On the final morning, the retreat leaders announced that we could pick up our phones in the dining hall. As always, we walked to the hall just as the sun was rising. I glanced at the desert sunrise, gorgeous as ever ... then thought, “%*@$ it” and speed-walked to the dining hall to reunite with my phone. I mean, I might have texts!
As I hurried along, trading the glory of the desert sky for the chance to hunch over a tiny screen, it hit me: I was a junkie. And seeing my fellow retreat-ants trot alongside me with eager looks on their faces, I realized I wasn’t the only one.
Smartphones are amazing — I barely remember life before the poop emoji — but it’s time to admit that we have a bit of a problem.
Think about the last time you had dinner with a friend, and she got up to go to the bathroom. Be honest: Did you reach for your phone? Was there something specific you needed to look at, or was it just a reflex?
Most of us are addicted to distraction.It's as if going a single second without something to occupy our minds would be intolerable. There's a compulsion to fill the empty space with something to read, watch, listen to, eat, etc.
This is a very old human problem. Scientist and philosopher Blaise Pascal nailed it back in the 17th century: "All men's miseries derive from not being able to sit in a quiet room alone."
There’s no denying that the internet, especially our phones, have made the problem worse.
We sit on the subway and play Candy Crush, which might be the biggest waste of time ever invented. We procrastinate on Facebook when our work gets a tiny bit boring. We scroll through Instagram while ignoring the friends we’re with. We leave Netflix on in the background while we try to fall asleep.
There’s a desperate quality to the way we binge on distractions, too. We're so scared of a content-free moment that we maintain a frenzy of activity to stave it off. It's agitating and exhausting, but we've gotten so used to living this way that we barely notice.
How do we quit our addictions?As a meditation teacher, I often teach the simple practice of non-distraction as a way to meditate: being quietly where you are, without reaching for some distraction or entertainment to fill the quiet.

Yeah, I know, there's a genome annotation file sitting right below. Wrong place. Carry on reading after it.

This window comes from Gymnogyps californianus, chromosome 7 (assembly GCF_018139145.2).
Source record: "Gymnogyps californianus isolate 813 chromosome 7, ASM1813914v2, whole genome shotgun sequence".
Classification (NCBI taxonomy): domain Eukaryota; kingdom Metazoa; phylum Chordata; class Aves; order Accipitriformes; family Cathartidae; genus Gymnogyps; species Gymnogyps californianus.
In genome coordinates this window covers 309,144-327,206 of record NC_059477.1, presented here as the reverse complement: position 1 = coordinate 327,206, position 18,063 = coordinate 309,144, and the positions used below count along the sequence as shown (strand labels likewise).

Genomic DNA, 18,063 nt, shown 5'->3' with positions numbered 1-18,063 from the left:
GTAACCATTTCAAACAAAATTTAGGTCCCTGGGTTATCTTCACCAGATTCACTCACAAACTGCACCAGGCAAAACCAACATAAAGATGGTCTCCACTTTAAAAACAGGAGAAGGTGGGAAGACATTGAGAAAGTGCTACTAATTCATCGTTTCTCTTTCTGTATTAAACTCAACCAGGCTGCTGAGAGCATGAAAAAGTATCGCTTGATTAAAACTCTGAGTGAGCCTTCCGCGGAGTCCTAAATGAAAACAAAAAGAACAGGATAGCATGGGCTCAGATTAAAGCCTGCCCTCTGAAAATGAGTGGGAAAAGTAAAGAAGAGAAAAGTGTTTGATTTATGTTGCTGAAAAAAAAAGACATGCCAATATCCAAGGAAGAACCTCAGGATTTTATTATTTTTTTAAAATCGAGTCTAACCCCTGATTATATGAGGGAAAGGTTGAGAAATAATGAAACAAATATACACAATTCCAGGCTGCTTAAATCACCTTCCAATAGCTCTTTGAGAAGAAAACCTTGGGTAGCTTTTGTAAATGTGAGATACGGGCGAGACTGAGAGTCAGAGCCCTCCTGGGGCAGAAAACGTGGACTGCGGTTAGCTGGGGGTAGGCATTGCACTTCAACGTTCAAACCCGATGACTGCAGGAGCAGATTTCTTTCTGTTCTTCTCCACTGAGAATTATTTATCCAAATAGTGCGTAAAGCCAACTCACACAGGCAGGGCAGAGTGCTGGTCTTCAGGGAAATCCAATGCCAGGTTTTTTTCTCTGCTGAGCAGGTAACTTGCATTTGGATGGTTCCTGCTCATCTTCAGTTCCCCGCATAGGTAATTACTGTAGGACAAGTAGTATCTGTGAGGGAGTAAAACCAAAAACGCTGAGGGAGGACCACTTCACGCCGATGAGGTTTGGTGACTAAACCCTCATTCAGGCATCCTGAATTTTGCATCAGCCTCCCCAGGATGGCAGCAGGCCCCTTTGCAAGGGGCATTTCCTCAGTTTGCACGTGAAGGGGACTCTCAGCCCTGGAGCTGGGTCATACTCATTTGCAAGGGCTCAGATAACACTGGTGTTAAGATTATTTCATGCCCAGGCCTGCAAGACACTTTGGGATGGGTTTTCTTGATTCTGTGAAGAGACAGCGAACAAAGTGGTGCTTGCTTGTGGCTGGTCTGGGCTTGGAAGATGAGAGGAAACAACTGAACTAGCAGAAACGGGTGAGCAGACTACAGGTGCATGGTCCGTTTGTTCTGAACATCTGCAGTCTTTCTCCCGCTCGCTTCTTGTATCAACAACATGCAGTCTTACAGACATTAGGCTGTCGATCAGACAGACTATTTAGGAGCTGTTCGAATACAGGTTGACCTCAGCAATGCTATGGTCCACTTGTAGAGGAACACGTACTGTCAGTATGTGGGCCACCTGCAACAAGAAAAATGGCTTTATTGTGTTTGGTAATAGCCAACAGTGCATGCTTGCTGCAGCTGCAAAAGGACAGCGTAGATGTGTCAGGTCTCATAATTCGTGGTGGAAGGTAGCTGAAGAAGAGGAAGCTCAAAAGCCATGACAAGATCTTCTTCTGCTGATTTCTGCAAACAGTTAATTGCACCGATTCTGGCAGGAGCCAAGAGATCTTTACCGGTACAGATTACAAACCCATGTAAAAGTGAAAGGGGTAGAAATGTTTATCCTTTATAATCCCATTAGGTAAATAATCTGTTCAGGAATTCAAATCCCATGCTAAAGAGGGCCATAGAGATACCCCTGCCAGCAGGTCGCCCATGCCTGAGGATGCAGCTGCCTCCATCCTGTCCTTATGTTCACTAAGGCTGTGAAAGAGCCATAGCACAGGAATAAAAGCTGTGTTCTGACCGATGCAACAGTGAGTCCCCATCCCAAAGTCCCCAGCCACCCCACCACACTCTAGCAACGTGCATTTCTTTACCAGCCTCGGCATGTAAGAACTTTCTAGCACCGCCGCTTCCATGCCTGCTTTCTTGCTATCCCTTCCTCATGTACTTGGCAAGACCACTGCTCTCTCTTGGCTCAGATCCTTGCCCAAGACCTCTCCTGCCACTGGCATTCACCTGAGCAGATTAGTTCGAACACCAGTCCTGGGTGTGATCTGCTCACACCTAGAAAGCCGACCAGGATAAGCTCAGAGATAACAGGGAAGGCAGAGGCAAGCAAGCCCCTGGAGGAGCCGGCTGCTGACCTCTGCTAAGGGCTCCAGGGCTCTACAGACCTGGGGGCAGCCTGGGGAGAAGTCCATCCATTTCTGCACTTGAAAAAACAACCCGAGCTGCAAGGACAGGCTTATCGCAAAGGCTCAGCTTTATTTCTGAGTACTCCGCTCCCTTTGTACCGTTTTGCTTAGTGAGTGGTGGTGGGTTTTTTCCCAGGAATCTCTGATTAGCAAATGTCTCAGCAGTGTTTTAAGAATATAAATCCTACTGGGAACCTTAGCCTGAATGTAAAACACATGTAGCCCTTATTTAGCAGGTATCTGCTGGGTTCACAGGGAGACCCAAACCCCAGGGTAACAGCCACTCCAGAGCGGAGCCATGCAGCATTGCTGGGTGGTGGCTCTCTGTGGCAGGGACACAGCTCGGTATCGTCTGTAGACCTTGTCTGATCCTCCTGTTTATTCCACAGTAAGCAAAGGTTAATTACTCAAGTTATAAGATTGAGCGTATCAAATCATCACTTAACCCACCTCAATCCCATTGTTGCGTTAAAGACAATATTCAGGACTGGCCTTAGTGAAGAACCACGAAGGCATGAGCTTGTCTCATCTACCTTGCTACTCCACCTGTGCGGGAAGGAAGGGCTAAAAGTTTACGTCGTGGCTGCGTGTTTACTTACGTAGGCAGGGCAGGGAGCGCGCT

This isn’t a complex technique; you just notice when the urge arises to do something and politely say, "No, thank you."
Here are five ways to practice this in your daily life:
1. The next time you take the subway, try not to pull out your phone, a book, or any other distraction from the time you board until you reach the next stop.
Instead, you might rest your attention gently on the sensation of breathing, observe the people around you, or do nothing in particular. See what it feels like to go just one stop with nothing to fill the moment.
This could be you someday, riding a packed train with joy and zen. Image via Anita Tung, used with permission. While you're playing with this, the urge to do something might bubble up. That's OK. You can treat that as just one more interesting thing to observe.
2. When you need to walk somewhere, experiment with leaving your headphones in your pocket.
Decide not to listen to music or podcasts. Don't look at your phone. Enjoy the simplicity of walking without distractions.
3. Let's keep it real: You probably read on the toilet.
I'm not judging, but there are compelling reasons not to do this:
- Risk of dropping phone in toilet
- It's gross (see point 1)
- Opportunity to practice non-distraction
4. Make your morning device-free.
Try staying away from your phone and computer until after you’ve washed up and eaten breakfast. You’ll start your morning in a mindful place and set a solid precedent for your day.
Pro tip: Put your phone on airplane mode the night before. That way, if you need to briefly use your phone (to check the time or the weather or something), you won’t get hit with a zillion notifications.
5. Speaking of notifications, do you really need to hear about it every time someone Snap-grams your Yik Yak? (I’m old.)
It’s hard enough to keep our noses out of our phones without them actively interrupting us to say, “Hey, look at me.” I’ve found it helpful to consider what notifications I could do without and then turn those off.
On a scale of 1 to 10, how anxious do those unread notifications make you feel? Photo via iStock.
I still get notifications for texts (of course) and for Twitter replies, but I turned off my email and Facebook notifications. It works for me.
Practicing non-distraction can be deeply rewarding, but it's not always fun.
Sometimes it feels pleasant and peaceful, so it's easy to stick with. Other times, your mind might feel twitchy, and resting in the quiet of the moment is a challenge. My suggestion: Do it anyway. The freedom you’ll discover is worth the slight effort involved.
Freedom doesn't advertise itself as strongly as distraction does, but it has far more to offer.By letting go of distraction, we discover that a content-free moment is something to savor, not something to fear. When we drop the exhausting effort to fill every moment, we don't tumble into some hideous void.
Instead, we might find simple contentment waiting under all the noise: a sense of being fundamentally OK.